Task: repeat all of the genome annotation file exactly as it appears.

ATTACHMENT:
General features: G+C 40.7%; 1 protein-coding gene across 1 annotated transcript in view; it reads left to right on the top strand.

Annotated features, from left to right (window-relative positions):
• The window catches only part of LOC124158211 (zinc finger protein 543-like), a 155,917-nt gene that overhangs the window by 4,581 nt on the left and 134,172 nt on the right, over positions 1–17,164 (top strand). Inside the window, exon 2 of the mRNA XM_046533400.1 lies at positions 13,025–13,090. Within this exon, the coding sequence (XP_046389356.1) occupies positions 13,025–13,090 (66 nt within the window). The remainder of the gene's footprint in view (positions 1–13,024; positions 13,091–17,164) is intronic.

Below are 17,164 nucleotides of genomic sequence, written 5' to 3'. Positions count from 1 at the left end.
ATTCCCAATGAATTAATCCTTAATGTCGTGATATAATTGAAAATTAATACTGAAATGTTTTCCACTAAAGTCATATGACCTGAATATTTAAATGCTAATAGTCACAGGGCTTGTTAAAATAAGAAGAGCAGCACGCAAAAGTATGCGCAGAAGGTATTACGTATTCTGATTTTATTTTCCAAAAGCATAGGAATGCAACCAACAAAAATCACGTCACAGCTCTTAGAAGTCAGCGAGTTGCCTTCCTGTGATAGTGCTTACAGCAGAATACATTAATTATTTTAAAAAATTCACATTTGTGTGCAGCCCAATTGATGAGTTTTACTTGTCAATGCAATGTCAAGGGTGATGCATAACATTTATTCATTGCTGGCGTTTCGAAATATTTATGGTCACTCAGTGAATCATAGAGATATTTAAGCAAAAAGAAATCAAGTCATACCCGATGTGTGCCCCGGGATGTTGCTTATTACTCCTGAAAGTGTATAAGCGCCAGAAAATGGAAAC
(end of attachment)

General features: G+C 40.7%; 1 protein-coding gene across 1 annotated transcript in view; it reads left to right on the top strand.

Annotated features, from left to right (window-relative positions):
• The window catches only part of LOC124158211 (zinc finger protein 543-like), a 155,917-nt gene that overhangs the window by 4,581 nt on the left and 134,172 nt on the right, over positions 1–17,164 (top strand). Inside the window, exon 2 of the mRNA XM_046533400.1 lies at positions 13,025–13,090. Within this exon, the coding sequence (XP_046389356.1) occupies positions 13,025–13,090 (66 nt within the window). The remainder of the gene's footprint in view (positions 1–13,024; positions 13,091–17,164) is intronic.

Below are 17,164 nucleotides of genomic sequence, written 5' to 3'. Positions count from 1 at the left end.
ATTCCCAATGAATTAATCCTTAATGTCGTGATATAATTGAAAATTAATACTGAAATGTTTTCCACTAAAGTCATATGACCTGAATATTTAAATGCTAATAGTCACAGGGCTTGTTAAAATAAGAAGAGCAGCACGCAAAAGTATGCGCAGAAGGTATTACGTATTCTGATTTTATTTTCCAAAAGCATAGGAATGCAACCAACAAAAATCACGTCACAGCTCTTAGAAGTCAGCGAGTTGCCTTCCTGTGATAGTGCTTACAGCAGAATACATTAATTATTTTAAAAAATTCACATTTGTGTGCAGCCCAATTGATGAGTTTTACTTGTCAATGCAATGTCAAGGGTGATGCATAACATTTATTCATTGCTGGCGTTTCGAAATATTTATGGTCACTCAGTGAATCATAGAGATATTTAAGCAAAAAGAAATCAAGTCATACCCGATGTGTGCCCCGGGATGTTGCTTATTACTCCTGAAAGTGTATAAGCGCCAGAAAATGGAAAC